If you’ve ever suffered from a cracked tooth, you know how uneasy you feel. Your cracked tooth may cause erratic pain, especially when chewing, or then acute discomfort when it is exposed to temperature extremes. However, this pain comes and goes, and it may be difficult for your dentist to pinpoint exactly which tooth is cracked.

A cracked tooth hurts because beneath the white enamel and a hard layer called the dentin is the soft pulp of the tooth. When your tooth is cracked, chewing can cause movement of the pieces and may irritate the pulp. If this continues, the pulp may become so damaged that it will not be able to heal itself. If not treated on time, extensive cracks can lead to infection of the pulp, which can spread to the gum and the bone surrounding the cracked tooth.

When it comes to a cracked tooth, prevention is definitely better than cure. Here are some ways you can prevent yourself from getting a cracked tooth:

  • Do not chew on hard objects, such as ice or a pen
  • Do not clench or grind your teeth
  • If you clench or grind your teeth during sleep, get a retainer or other mouthguard from your dentist to protect your teeth
  • Wear a mouthguard or protective mask when playing contact sports
  • Prevent yourself from falling, especially on your face
  • Treat cavities that can weaken your teeth

However, even if you have taken all precautions, you may still suffer from a cracked tooth. In that case, what should your treatment be? There are several types of tooth fractures and breaks, each of which require different endodontic treatment. In this article, that’s exactly what we are going to discuss.

  1. Minor cracks: These affect only the enamel of your tooth. These may not require treatment, but your dentist may lightly polish the tooth to remove any rough spots.
  2. Cracked tooth: This fracture involves the entire tooth, all the way to the nerve. The crack gradually spreads and is painful, especially when chewing. Filling material can be used to repair cracks, but the tooth will often need a crown to prevent the crack from getting worse. If the pulp is damaged you may need a root canal.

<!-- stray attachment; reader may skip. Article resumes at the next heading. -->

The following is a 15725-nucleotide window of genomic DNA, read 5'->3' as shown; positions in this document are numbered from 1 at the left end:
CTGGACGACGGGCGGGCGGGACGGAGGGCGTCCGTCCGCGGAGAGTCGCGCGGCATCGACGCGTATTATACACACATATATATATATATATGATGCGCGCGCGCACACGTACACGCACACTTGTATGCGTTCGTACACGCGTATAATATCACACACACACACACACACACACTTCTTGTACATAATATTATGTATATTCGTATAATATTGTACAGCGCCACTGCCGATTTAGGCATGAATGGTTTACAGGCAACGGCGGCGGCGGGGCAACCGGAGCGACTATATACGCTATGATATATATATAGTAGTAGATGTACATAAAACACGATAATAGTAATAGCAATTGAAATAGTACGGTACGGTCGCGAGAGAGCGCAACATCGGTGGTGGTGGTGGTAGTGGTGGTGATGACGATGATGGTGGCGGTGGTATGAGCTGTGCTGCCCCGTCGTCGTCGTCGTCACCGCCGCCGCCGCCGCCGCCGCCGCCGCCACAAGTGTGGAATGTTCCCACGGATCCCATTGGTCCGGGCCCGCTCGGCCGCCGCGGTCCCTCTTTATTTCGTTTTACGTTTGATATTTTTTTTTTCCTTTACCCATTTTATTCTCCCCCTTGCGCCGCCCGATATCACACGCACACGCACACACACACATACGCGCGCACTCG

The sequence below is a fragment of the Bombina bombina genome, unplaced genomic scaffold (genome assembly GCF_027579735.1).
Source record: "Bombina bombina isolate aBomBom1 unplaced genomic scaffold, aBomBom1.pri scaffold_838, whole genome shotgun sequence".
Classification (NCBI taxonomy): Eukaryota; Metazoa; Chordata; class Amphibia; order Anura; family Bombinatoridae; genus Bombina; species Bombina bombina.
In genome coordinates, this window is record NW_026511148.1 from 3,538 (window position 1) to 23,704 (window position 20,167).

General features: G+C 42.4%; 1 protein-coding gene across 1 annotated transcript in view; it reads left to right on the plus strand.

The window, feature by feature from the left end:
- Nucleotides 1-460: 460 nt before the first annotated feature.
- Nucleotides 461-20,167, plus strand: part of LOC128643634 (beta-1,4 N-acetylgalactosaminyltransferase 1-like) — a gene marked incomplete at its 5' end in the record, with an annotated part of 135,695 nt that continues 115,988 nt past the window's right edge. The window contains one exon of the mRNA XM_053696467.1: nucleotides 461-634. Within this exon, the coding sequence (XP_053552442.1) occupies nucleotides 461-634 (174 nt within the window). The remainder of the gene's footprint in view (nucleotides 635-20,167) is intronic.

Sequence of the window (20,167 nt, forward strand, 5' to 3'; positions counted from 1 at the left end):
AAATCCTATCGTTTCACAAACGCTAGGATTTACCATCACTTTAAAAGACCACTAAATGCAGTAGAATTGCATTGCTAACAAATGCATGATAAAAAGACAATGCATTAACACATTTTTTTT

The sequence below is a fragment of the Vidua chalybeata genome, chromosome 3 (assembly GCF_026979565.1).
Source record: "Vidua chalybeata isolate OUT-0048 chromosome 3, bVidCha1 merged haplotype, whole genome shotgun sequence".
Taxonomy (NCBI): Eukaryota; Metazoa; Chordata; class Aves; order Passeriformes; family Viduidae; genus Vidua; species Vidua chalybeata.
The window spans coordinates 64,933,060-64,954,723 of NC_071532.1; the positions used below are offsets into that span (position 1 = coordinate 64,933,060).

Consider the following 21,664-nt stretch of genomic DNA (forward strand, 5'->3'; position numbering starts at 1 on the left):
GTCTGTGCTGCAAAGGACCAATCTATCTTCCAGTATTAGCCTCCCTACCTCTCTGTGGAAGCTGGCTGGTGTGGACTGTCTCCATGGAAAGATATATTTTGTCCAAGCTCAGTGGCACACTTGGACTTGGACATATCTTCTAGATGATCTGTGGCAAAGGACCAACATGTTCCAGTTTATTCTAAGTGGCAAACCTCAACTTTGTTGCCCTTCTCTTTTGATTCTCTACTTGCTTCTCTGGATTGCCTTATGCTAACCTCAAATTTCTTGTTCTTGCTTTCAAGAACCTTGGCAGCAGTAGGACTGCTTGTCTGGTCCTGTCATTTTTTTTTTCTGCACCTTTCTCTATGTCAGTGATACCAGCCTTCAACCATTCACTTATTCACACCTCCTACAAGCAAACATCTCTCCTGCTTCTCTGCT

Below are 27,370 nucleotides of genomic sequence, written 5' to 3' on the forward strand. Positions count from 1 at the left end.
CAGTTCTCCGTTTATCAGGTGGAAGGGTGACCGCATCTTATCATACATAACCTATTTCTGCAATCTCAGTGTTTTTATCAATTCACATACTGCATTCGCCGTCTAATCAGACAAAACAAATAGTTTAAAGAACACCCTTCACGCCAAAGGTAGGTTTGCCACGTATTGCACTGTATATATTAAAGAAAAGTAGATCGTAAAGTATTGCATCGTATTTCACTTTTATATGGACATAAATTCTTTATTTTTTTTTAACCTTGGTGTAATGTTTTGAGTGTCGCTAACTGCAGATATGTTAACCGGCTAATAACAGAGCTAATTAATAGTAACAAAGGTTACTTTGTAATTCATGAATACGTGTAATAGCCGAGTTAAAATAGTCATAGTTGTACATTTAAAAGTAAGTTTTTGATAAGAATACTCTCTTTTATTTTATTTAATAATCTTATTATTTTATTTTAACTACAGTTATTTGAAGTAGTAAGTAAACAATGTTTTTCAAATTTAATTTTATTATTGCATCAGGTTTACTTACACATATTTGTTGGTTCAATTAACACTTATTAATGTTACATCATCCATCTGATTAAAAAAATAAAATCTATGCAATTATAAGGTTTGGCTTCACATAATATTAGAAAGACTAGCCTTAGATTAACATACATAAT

3. Chips: These do not always need treatment. Your dentist may repair the damage with filling material or then, if the chip is very small, may polish the affected area to smooth it out.
  4. Broken cusp: This affects the pointed chewing surfaces of the teeth, also called cusps. These usually do not affect the pulp and may not be very painful. Your dentist may restore the tooth’s shape, using an onlay or a crown.
  5. Split tooth: This means that the tooth is split vertically into two separate parts. For this type of cracked tooth you will probably need a root canal and dental crown. Your dentist will also remove any roots that cannot be kept. You will also need a crown to cover the root and replace the tooth. In some cases, if the tooth cannot be saved, it has to be removed.
  6. Vertical breaks or split root: These cracks begin in the root of the tooth and spread upwards towards the chewing surface. These breaks are often painful, with the area around the root being inflamed and infected. In most instances, the tooth will have to be removed.
  7. Decay-induced break: This is caused by cavities that weaken the tooth from the inside out. You should visit your dentist who will recommend the right treatment for your tooth. In the cases where the cavity cannot be treated, the tooth may have to be removed.
  8. Serious breaks: These breaks go deep enough to expose the nerve. The tooth is usually painful and sensitive and the broken part of the tooth may bleed. In this case, you will need root canal treatment to remove the exposed nerve, as well as a crown to cover the tooth, so that you can eat and chew properly.

These are just some of the ways that a cracked tooth can present itself. Each type of cracked tooth needs a different kind of treatment. However, in all instances you should visit your dentist for endodontic treatment for your cracked tooth.

At Seattle Endodontic Arts we specialize in the treatment of cracked teeth and will be happy to advise you regarding your treatment options. You can consider visiting us for a consultation for different treatment options and recommendations.

To know more about your treatment options for a cracked tooth, or for a regular dental check-up, contact us at 206-621-9730 or at [email protected]